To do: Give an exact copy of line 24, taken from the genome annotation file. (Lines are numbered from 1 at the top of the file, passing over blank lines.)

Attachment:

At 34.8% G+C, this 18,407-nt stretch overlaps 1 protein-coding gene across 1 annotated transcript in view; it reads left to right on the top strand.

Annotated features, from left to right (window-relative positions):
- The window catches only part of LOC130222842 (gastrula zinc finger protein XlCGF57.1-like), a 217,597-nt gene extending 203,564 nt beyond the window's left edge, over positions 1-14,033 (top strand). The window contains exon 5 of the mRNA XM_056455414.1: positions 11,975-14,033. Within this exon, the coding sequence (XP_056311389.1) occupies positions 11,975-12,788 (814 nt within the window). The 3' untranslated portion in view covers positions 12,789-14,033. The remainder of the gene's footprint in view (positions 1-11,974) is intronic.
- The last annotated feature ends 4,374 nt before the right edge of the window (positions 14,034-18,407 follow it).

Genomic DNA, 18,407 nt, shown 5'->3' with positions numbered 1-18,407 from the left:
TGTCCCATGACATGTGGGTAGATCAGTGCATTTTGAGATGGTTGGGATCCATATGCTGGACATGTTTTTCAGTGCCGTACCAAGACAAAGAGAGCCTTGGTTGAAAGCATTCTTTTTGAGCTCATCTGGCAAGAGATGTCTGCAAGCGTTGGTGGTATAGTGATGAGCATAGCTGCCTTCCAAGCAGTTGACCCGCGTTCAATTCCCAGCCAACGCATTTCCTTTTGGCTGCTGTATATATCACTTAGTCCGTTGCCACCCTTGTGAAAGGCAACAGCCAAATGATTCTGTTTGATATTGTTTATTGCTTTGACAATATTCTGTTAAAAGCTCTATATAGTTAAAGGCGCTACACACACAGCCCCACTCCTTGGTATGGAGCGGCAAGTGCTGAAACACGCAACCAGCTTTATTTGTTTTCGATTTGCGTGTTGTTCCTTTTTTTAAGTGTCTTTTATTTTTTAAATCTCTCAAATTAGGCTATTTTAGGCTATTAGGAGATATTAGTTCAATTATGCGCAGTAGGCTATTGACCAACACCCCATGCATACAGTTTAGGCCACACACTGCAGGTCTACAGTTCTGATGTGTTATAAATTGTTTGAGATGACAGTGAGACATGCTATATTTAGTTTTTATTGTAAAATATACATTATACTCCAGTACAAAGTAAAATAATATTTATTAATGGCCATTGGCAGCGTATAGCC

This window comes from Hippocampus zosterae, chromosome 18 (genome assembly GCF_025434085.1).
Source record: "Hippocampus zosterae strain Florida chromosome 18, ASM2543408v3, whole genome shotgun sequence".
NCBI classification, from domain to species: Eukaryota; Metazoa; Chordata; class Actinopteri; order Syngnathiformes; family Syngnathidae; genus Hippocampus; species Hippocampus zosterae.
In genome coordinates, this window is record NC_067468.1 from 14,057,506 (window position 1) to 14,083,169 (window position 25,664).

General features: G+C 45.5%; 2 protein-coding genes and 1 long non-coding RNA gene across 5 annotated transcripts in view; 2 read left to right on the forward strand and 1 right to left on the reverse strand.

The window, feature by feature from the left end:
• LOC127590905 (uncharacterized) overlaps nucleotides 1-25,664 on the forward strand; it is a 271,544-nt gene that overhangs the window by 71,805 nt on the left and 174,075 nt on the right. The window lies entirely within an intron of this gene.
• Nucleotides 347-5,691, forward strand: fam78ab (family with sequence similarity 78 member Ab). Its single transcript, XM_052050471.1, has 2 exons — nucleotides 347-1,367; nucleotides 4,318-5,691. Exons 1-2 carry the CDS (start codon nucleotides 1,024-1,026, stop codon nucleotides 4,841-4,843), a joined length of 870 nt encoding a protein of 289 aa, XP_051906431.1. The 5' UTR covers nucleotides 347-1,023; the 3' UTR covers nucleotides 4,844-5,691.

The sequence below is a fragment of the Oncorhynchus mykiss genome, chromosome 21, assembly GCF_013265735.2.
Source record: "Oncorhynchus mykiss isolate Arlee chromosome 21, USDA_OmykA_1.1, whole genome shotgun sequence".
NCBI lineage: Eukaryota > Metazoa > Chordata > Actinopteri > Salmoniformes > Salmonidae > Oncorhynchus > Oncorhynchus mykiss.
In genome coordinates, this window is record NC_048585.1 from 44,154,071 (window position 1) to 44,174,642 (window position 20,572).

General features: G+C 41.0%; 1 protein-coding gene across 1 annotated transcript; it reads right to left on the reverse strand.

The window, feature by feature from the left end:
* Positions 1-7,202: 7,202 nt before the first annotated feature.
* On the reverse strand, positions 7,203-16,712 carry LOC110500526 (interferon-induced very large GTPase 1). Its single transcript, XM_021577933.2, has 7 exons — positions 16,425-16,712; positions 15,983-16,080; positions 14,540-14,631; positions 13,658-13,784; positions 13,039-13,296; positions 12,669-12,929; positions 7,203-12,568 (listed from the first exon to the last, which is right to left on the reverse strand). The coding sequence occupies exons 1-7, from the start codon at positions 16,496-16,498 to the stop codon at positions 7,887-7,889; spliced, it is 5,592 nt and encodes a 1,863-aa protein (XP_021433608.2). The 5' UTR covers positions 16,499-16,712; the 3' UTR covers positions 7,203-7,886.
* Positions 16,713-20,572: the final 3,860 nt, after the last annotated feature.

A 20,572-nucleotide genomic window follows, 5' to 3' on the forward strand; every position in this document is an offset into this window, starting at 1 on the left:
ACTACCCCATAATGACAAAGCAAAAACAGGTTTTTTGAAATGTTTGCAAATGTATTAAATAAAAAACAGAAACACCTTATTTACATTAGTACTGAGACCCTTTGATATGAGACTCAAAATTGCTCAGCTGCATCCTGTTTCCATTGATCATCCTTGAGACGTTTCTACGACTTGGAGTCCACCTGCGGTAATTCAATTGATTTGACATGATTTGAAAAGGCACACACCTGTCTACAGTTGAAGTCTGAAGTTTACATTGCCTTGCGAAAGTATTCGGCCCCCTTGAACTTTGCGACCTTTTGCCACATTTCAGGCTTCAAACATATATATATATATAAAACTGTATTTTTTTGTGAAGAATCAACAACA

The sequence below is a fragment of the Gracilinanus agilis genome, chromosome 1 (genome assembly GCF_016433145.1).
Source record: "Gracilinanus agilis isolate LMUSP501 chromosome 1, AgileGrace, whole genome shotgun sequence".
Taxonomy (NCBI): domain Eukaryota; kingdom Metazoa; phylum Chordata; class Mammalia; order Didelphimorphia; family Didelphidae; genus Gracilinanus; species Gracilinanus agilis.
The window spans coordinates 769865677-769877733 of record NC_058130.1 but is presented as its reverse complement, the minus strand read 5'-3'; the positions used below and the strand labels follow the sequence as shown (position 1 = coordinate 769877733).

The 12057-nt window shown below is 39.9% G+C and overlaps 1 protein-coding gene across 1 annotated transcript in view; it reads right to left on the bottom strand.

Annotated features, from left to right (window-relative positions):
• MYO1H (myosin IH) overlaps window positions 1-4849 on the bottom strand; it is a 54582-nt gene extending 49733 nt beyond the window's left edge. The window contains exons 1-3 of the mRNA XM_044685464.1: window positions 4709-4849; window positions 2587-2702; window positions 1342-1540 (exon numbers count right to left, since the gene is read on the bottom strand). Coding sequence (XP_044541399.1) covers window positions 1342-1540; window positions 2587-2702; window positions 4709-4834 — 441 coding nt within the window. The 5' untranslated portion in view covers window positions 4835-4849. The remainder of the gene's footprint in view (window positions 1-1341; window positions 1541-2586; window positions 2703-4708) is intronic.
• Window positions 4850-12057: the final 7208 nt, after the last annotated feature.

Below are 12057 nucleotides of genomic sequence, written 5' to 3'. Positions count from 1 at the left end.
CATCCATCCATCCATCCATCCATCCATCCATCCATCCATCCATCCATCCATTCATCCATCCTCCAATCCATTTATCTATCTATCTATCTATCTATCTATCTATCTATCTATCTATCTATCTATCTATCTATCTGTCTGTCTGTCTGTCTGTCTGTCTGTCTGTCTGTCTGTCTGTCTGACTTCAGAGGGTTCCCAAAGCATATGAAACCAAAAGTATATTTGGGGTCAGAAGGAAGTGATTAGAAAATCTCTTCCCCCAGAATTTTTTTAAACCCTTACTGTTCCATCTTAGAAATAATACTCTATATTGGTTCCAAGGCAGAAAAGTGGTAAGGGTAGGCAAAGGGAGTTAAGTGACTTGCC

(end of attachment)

A 20,572-nucleotide genomic window follows, 5' to 3' on the forward strand; every position in this document is an offset into this window, starting at 1 on the left: